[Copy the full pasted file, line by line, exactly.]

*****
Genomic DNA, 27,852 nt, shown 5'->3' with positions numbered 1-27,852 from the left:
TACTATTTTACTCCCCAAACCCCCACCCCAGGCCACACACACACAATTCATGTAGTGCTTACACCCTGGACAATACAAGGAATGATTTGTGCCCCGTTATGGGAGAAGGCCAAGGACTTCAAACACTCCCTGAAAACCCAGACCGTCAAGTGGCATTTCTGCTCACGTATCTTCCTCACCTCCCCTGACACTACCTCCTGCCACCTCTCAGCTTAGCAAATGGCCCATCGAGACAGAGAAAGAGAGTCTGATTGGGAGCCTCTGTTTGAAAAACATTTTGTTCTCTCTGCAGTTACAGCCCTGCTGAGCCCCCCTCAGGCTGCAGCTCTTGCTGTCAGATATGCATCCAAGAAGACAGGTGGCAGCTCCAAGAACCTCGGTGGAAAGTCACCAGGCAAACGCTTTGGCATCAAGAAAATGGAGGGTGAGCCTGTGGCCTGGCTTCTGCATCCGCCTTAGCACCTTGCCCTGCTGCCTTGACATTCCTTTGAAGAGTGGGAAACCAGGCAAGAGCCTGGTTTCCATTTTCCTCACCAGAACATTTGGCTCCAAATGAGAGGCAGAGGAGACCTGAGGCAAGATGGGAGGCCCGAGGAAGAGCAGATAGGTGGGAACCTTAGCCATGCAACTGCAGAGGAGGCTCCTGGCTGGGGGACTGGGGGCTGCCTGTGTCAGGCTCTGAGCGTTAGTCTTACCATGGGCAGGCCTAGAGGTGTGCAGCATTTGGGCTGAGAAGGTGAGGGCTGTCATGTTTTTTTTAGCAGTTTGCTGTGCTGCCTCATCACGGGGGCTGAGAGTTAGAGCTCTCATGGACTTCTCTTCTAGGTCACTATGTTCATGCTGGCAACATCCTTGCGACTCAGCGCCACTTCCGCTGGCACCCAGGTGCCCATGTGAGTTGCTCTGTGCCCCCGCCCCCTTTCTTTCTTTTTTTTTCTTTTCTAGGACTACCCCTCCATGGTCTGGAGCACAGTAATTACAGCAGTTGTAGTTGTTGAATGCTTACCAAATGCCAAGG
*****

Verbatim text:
Genomic DNA, 27,852 nt, shown 5'->3' with positions numbered 1-27,852 from the left:
TACTATTTTACTCCCCAAACCCCCACCCCAGGCCACACACACACAATTCATGTAGTGCTTACACCCTGGACAATACAAGGAATGATTTGTGCCCCGTTATGGGAGAAGGCCAAGGACTTCAAACACTCCCTGAAAACCCAGACCGTCAAGTGGCATTTCTGCTCACGTATCTTCCTCACCTCCCCTGACACTACCTCCTGCCACCTCTCAGCTTAGCAAATGGCCCATCGAGACAGAGAAAGAGAGTCTGATTGGGAGCCTCTGTTTGAAAAACATTTTGTTCTCTCTGCAGTTACAGCCCTGCTGAGCCCCCCTCAGGCTGCAGCTCTTGCTGTCAGATATGCATCCAAGAAGACAGGTGGCAGCTCCAAGAACCTCGGTGGAAAGTCACCAGGCAAACGCTTTGGCATCAAGAAAATGGAGGGTGAGCCTGTGGCCTGGCTTCTGCATCCGCCTTAGCACCTTGCCCTGCTGCCTTGACATTCCTTTGAAGAGTGGGAAACCAGGCAAGAGCCTGGTTTCCATTTTCCTCACCAGAACATTTGGCTCCAAATGAGAGGCAGAGGAGACCTGAGGCAAGATGGGAGGCCCGAGGAAGAGCAGATAGGTGGGAACCTTAGCCATGCAACTGCAGAGGAGGCTCCTGGCTGGGGGACTGGGGGCTGCCTGTGTCAGGCTCTGAGCGTTAGTCTTACCATGGGCAGGCCTAGAGGTGTGCAGCATTTGGGCTGAGAAGGTGAGGGCTGTCATGTTTTTTTTAGCAGTTTGCTGTGCTGCCTCATCACGGGGGCTGAGAGTTAGAGCTCTCATGGACTTCTCTTCTAGGTCACTATGTTCATGCTGGCAACATCCTTGCGACTCAGCGCCACTTCCGCTGGCACCCAGGTGCCCATGTGAGTTGCTCTGTGCCCCCGCCCCCTTTCTTTCTTTTTTTTTCTTTTCTAGGACTACCCCTCCATGGTCTGGAGCACAGTAATTACAGCAGTTGTAGTTGTTGAATGCTTACCAAATGCCAAGG